---- — Important decisions are in the hands of school-district voters across our region today. Strong voter turnout is essential to ensure the wishes of the majority of community members are reflected in the tallies.
School budgets have always had the distinction of being directly in the hands of the public. While municipal budgets are decided by representatives whom we have elected to make decisions, district residents have the opportunity to give the thumb’s up or down on school spending plans.
That is a situation that has sometimes complicated life for school administrators and board members — in a good way, we think. More than any other community leaders, they are forced to pay attention to the concerns of their constituents. They can’t pack their budgets with wish-list items, even those that would enhance education.
The Press-Republican reports every year on the budgets of school districts across Clinton, Essex and Franklin counties. And, throughout the year, we cover the news from these dozens of schools. So we have a fair idea how area schools operate and can say that, for the most part, their leaders and board members are working hard to reconcile the educational needs of students and the financial constraints of taxpayers.
No districts in the North Country have been spared from staff cuts over the past few years, and most have also had to scale back educational or athletic offerings.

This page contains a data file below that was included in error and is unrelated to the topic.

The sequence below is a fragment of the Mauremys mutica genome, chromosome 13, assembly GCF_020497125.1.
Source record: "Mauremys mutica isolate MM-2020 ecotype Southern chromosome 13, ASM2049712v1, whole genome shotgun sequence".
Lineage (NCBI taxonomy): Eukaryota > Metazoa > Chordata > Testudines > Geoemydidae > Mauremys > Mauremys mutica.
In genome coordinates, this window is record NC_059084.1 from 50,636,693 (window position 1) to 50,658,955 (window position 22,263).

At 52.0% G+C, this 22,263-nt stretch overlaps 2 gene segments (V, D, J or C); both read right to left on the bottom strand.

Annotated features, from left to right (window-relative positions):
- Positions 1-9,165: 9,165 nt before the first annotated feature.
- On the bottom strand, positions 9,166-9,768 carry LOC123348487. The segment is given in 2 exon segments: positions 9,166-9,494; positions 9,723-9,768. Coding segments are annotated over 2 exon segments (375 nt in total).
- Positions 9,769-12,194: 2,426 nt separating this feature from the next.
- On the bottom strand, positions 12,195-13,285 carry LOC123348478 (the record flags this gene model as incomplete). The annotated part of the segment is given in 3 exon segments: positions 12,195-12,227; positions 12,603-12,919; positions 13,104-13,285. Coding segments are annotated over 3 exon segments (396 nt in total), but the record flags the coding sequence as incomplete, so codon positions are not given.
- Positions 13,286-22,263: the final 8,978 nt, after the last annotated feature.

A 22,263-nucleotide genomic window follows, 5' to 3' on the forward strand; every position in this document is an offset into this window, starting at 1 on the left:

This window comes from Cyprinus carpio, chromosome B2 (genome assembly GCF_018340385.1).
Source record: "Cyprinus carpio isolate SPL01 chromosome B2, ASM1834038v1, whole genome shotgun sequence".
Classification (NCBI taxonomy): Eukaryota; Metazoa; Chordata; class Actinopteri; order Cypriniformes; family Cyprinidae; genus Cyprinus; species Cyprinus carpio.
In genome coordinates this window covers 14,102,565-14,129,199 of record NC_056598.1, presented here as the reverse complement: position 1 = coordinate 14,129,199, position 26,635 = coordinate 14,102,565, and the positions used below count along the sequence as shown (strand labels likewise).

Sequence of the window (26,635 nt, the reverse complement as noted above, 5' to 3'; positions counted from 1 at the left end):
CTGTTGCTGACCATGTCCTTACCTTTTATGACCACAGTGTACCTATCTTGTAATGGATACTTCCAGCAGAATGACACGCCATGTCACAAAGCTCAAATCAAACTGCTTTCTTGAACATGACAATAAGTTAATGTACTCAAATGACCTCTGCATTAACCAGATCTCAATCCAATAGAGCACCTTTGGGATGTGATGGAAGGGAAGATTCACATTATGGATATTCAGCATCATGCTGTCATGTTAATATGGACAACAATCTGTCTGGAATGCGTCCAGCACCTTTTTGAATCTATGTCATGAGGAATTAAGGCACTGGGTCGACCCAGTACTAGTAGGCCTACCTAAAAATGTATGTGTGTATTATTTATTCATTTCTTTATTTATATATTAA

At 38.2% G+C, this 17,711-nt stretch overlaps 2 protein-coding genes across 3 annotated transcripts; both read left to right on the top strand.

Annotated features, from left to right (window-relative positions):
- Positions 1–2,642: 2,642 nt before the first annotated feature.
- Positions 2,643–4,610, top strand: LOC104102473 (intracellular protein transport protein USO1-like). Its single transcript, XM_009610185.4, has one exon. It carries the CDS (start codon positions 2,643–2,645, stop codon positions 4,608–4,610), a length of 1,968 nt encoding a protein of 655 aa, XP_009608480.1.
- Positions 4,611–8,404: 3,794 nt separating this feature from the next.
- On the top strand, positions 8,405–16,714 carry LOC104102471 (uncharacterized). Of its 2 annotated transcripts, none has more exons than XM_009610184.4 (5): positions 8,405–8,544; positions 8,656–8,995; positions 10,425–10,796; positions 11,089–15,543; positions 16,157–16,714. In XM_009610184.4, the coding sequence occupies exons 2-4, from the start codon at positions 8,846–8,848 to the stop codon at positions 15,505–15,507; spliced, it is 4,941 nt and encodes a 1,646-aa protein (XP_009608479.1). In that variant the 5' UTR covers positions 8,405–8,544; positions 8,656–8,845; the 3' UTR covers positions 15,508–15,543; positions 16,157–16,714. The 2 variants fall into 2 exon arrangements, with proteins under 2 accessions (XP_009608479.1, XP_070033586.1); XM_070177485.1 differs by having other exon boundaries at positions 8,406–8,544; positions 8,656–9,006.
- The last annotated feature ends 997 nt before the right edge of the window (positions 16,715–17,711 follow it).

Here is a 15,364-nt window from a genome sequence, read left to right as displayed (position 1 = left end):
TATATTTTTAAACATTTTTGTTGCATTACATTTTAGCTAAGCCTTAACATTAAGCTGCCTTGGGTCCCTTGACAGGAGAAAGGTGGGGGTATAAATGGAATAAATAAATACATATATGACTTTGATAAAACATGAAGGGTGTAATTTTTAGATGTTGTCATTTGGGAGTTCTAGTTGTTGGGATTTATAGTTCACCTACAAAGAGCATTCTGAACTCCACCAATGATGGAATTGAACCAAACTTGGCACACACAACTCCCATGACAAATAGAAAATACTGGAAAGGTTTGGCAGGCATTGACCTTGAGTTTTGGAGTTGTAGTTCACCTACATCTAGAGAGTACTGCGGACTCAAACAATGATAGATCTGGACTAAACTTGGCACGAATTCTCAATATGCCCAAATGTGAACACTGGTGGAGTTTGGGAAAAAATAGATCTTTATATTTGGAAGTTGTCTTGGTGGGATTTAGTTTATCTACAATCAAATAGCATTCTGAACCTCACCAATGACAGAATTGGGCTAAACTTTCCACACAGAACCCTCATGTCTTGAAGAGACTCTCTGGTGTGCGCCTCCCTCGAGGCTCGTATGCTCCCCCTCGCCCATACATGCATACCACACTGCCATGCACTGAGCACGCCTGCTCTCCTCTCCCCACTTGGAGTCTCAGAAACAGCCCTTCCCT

Among the assessments that voters will have to make this year is whether they think more cuts need to be made, if schools should hold steady as is or whether some of the previously deleted offerings should be restored.
Complicating the already complicated scenario these past two years is New York state’s 2 percent property-tax cap.
If a school stays within its allowed cap, a simple majority of votes approves the budget. But schools that put up budgets that are higher than their allowed cap need “super-majority” approval from district residents. That means that 60 percent of the voters who turn out today must OK a cap-busting budget.
Only a handful of districts in our area have proposed budgets that exceed their allowed cap. But don’t be surprised to see proposed tax-levy increases of more than 2 percent. Each district has a formula that decides its individual tax cap because some costs are exempted.
The Empire Center for New York State Policy reports that this year, school budgets will be subject to an average tax-levy limit of 4.6 percent. The average limit last year was 3 percent.
The decisions that voters make today will affect their wallets; they will also impact the children who are the future of the North Country. We urge all to vote wisely.